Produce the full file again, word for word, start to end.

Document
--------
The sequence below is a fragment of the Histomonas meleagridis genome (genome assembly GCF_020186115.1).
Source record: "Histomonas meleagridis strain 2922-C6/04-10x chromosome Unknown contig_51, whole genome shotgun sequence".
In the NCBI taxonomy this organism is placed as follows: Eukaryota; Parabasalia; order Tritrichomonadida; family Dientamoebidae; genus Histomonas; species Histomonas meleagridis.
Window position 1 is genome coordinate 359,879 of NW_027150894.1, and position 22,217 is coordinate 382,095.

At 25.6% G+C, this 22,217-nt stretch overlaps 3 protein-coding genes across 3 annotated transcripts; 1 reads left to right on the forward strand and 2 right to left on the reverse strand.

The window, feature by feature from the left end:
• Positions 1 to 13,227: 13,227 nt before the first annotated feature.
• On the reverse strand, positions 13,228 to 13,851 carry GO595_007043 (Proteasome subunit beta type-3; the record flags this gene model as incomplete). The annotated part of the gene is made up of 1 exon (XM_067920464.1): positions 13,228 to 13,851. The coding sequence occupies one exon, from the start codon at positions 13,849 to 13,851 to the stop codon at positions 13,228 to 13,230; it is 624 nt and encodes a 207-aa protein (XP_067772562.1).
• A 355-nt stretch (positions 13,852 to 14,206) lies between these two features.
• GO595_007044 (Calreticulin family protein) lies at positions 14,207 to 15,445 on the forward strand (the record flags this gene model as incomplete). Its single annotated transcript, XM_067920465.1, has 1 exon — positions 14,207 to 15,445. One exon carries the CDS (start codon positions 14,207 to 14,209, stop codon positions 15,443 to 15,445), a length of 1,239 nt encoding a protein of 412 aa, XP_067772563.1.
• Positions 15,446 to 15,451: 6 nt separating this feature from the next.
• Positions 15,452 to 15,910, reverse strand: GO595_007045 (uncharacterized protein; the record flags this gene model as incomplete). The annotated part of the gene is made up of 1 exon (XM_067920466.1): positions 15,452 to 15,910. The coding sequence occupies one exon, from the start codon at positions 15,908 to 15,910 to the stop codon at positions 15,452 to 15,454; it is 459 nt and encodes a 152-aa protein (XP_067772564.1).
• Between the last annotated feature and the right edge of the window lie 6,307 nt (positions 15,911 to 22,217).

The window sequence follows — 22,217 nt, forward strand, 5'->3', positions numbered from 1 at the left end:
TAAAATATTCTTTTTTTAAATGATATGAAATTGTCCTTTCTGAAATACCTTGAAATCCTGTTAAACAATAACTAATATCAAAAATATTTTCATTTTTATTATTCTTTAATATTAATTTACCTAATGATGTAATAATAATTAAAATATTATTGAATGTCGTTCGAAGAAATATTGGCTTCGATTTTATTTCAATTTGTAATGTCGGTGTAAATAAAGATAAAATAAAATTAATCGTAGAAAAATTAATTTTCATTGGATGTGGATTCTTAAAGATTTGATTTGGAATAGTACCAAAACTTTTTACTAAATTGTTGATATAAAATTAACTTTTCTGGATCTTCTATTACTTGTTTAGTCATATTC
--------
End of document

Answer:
The sequence below is a fragment of the Histomonas meleagridis genome (genome assembly GCF_020186115.1).
Source record: "Histomonas meleagridis strain 2922-C6/04-10x chromosome Unknown contig_51, whole genome shotgun sequence".
In the NCBI taxonomy this organism is placed as follows: Eukaryota; Parabasalia; order Tritrichomonadida; family Dientamoebidae; genus Histomonas; species Histomonas meleagridis.
Window position 1 is genome coordinate 359,879 of NW_027150894.1, and position 22,217 is coordinate 382,095.

At 25.6% G+C, this 22,217-nt stretch overlaps 3 protein-coding genes across 3 annotated transcripts; 1 reads left to right on the forward strand and 2 right to left on the reverse strand.

The window, feature by feature from the left end:
• Positions 1 to 13,227: 13,227 nt before the first annotated feature.
• On the reverse strand, positions 13,228 to 13,851 carry GO595_007043 (Proteasome subunit beta type-3; the record flags this gene model as incomplete). The annotated part of the gene is made up of 1 exon (XM_067920464.1): positions 13,228 to 13,851. The coding sequence occupies one exon, from the start codon at positions 13,849 to 13,851 to the stop codon at positions 13,228 to 13,230; it is 624 nt and encodes a 207-aa protein (XP_067772562.1).
• A 355-nt stretch (positions 13,852 to 14,206) lies between these two features.
• GO595_007044 (Calreticulin family protein) lies at positions 14,207 to 15,445 on the forward strand (the record flags this gene model as incomplete). Its single annotated transcript, XM_067920465.1, has 1 exon — positions 14,207 to 15,445. One exon carries the CDS (start codon positions 14,207 to 14,209, stop codon positions 15,443 to 15,445), a length of 1,239 nt encoding a protein of 412 aa, XP_067772563.1.
• Positions 15,446 to 15,451: 6 nt separating this feature from the next.
• Positions 15,452 to 15,910, reverse strand: GO595_007045 (uncharacterized protein; the record flags this gene model as incomplete). The annotated part of the gene is made up of 1 exon (XM_067920466.1): positions 15,452 to 15,910. The coding sequence occupies one exon, from the start codon at positions 15,908 to 15,910 to the stop codon at positions 15,452 to 15,454; it is 459 nt and encodes a 152-aa protein (XP_067772564.1).
• Between the last annotated feature and the right edge of the window lie 6,307 nt (positions 15,911 to 22,217).

The window sequence follows — 22,217 nt, forward strand, 5'->3', positions numbered from 1 at the left end:
TAAAATATTCTTTTTTTAAATGATATGAAATTGTCCTTTCTGAAATACCTTGAAATCCTGTTAAACAATAACTAATATCAAAAATATTTTCATTTTTATTATTCTTTAATATTAATTTACCTAATGATGTAATAATAATTAAAATATTATTGAATGTCGTTCGAAGAAATATTGGCTTCGATTTTATTTCAATTTGTAATGTCGGTGTAAATAAAGATAAAATAAAATTAATCGTAGAAAAATTAATTTTCATTGGATGTGGATTCTTAAAGATTTGATTTGGAATAGTACCAAAACTTTTTACTAAATTGTTGATATAAAATTAACTTTTCTGGATCTTCTATTACTTGTTTAGTCATATTC